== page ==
The day began with a message from a Taiwanese television reporter TVBS on his Twitter account, in which he reported that the Democratic legislator is expected to land on the island on Tuesday night. The CNN network confirmed this point, citing “a high-ranking Taiwanese government official and a US official.” Biden last week shared the Pentagon’s concern over a trip that raises serious security questions. Officials in Washington have blamed those concerns on the fact that the stop was not included in the initial plan of the trip. The opposite would have given Beijing clues about Pelosi’s movements. Biden, who served as a senator for 36 years, is a firm believer in the independence of the Legislative power from the Executive, which is why, according to several analysts, he has not put more pressure on Pelosi to make her change her mind. Kirby has assured the media that during last week’s call, the US leader “made it clear” to Xi.
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JUST IN – Pelosi will arrive in Taipei, the capital of #Taiwantomorrow night, the Taiwanese broadcaster TVBS reports citing sources.
—Disclose.tv (@disclosetv) August 1, 2022
Pelosi and her congressional delegation were in Singapore on Monday, the first stop on her controversial Asian tour. It is considered that they will arrive in Taipei on Tuesday, where the veteran politician will meet on Wednesday, if the plans are fulfilled, with Taiwanese President Tsai Ing-wen. Neither the Presidential Office nor the Taiwanese Foreign Ministry have commented on the matter.
“We believe that the United States has understood the loud and clear message that China sent [el jueves]. If Pelosi visits Taiwan, it will be a heinous meddling in China’s internal affairs, seriously undermining China’s sovereignty and territorial integrity, wantonly trampling on the One China principle, seriously threatening peace and stability in the Taiwan Strait, and deeply damaging Sino-American relations,” the Chinese government spokesman warned. “The US side should honor President Biden’s promise that he will not support Taiwan independence,” Zhao added.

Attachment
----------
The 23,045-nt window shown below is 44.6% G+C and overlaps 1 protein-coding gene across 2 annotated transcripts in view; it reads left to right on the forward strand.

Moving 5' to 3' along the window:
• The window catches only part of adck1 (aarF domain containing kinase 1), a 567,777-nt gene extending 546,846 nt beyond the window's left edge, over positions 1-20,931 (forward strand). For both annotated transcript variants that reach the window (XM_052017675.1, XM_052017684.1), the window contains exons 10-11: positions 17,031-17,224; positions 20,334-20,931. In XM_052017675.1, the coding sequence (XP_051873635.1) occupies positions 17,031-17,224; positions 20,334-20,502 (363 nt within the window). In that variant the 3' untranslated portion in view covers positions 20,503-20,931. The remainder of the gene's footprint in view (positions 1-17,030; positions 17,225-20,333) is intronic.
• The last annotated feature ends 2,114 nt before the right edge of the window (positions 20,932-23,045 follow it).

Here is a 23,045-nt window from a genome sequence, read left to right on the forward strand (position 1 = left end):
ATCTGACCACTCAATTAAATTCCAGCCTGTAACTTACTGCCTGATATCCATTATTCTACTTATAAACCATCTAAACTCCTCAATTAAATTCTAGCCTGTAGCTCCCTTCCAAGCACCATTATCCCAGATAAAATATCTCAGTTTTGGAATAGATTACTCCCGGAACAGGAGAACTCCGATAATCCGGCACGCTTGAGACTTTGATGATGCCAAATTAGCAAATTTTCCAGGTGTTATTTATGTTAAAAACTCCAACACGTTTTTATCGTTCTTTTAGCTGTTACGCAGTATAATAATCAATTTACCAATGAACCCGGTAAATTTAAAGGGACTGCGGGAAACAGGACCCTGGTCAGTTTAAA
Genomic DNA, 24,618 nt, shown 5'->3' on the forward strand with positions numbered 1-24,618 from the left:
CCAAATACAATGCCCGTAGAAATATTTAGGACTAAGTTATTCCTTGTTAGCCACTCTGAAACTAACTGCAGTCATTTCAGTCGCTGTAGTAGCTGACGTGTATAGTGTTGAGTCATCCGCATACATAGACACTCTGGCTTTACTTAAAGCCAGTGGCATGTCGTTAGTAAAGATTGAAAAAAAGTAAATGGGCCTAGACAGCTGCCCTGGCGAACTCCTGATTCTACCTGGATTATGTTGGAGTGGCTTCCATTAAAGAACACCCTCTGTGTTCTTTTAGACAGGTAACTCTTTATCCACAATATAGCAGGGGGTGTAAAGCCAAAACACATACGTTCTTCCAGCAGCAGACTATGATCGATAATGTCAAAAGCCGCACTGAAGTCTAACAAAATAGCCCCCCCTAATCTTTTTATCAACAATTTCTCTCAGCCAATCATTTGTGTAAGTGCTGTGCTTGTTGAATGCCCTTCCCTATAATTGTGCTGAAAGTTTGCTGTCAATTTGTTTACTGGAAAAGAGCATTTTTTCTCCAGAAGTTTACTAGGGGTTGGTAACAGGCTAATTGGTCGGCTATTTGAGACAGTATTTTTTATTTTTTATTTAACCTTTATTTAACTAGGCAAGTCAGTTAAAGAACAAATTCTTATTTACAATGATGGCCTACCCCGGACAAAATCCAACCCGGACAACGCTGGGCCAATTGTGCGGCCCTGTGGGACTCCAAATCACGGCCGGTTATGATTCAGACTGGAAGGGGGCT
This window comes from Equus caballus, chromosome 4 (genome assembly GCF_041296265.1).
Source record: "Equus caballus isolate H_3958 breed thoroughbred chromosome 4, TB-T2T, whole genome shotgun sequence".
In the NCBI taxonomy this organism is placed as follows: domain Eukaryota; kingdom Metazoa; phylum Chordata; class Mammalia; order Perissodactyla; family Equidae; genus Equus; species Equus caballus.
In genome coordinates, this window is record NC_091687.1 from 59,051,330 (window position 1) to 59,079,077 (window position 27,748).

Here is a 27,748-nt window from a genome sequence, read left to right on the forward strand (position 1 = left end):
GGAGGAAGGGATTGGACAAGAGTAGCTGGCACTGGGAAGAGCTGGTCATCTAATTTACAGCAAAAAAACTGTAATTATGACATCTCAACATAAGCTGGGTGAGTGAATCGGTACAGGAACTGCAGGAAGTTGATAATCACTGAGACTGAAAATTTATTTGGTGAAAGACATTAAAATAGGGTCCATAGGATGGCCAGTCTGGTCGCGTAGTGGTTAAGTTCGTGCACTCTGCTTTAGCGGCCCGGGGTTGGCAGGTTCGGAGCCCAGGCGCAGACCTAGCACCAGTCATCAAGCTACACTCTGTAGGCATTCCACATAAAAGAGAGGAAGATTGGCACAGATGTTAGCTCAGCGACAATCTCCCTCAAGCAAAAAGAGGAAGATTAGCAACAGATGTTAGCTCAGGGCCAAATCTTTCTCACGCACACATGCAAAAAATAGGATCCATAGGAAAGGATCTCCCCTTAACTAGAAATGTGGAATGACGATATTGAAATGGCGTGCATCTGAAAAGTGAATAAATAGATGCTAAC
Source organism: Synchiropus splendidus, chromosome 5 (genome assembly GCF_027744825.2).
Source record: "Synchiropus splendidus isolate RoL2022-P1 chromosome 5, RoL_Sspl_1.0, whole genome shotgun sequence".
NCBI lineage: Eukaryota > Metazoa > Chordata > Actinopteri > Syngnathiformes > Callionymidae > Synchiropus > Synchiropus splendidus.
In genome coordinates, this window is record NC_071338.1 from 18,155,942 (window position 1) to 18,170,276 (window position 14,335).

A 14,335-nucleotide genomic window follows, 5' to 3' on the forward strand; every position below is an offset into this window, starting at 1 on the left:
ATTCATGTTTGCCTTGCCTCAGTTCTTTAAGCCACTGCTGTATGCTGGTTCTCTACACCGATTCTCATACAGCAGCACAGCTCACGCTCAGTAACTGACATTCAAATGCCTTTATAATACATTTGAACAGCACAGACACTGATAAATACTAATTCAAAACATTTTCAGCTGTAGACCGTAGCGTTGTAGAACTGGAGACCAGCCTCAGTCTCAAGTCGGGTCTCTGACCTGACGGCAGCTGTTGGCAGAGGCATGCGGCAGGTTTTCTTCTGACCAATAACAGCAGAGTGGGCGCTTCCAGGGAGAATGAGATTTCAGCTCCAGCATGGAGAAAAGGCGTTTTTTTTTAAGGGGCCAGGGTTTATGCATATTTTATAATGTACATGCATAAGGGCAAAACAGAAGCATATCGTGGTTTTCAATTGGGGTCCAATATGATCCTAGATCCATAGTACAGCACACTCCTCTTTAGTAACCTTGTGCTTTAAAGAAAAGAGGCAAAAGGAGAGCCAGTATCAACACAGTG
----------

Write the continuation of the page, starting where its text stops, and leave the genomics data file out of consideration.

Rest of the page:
The US government source quoted by CNN affirms that the Department of Defense is working against the clock to monitor any movement of the Chinese Army in the region. As Pelosi is the second personality in the line of presidential succession (after the vice president, Kamala Harris), his plane flies under the strictest security protocols.
For Beijing, visiting the self-ruled island with top US officials sends a message of support for Taiwan’s independence drive. Since they reestablished their bilateral relations in 1979, the ties of the two largest economies on the planet have been based on the One China principle, which implies precisely that: there is only one China, and this includes Taiwan, where they took refuge in 1949 the nationalist troops defeated by the communist army in the civil war. However, for Washington the expression means only that it recognizes the Beijing government as a representative of China and that the status of Taiwan is not determined. With Taipei, he maintains a “strategic ambiguity”: he sells him weapons for self-defense and Biden himself has declared himself willing on a couple of occasions to provide him with military assistance in the event of an attack.
Since Tsai Ing Weng, a supporter of a move away from Beijing, was elected president of Taiwan in 2016, the rhetoric of the Chinese authorities has been increasingly assertive about a future unification, which they consider “inevitable”. Pelosi’s trip has led the Xi Jinping government to raise its tone. The Chinese leader can afford fewer weaknesses than ever as he heads into the 20th Communist Party Congress, where he is expected to be re-elected for an unprecedented third term since Mao Zedong.